Introduction

It is important for us to understand that the authors of each of the Gospels had a particular audience in mind when they wrote. They therefore presented Jesus in a specific way that would appeal to that audience. Matthew wrote to a predominantly Jewish readership. He presents Jesus as the promised Messiah/King in the lineage of Abraham and David. Luke is focused more on the Greek-speaking world, specifically addressed to Theophilus (Luke 1:1–4), and Jesus is presented as the Savior of all mankind, both Jew and Gentile. John has a wider focus than the rest of the Gospels, as he writes to the whole world, presenting Jesus as both Creator (John 1:1–4) and Savior (John 3:16–19).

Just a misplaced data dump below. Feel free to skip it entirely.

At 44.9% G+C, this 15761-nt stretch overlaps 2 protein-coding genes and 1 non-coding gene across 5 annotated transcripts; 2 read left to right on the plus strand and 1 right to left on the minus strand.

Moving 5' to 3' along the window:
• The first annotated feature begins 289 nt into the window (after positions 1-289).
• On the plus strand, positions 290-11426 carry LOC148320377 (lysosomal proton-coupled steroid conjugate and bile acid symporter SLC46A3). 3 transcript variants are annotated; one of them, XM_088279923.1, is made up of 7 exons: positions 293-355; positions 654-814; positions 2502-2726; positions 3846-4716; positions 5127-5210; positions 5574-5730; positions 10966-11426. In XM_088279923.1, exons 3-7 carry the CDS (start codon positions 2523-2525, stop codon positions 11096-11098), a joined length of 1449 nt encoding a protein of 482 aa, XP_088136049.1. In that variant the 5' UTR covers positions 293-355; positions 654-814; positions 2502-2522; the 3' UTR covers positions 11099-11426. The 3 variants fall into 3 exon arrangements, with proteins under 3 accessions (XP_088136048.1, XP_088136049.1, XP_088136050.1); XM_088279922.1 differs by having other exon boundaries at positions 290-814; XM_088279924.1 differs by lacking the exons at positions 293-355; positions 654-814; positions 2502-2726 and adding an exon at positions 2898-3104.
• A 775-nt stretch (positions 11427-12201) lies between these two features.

The Gospel of Mark was apparently written by John Mark (Acts 13:5, 13; 1 Pet. 5:13), from the recollections of Peter. In this sense, it could be referred to as the “Gospel according to Peter, as recorded by Mark.” He writes with the Roman audience in mind. As a result, Jesus is presented as a man of power and action. He emphasizes the mighty deeds of Jesus—demonstrating His power over disease, demons, and death.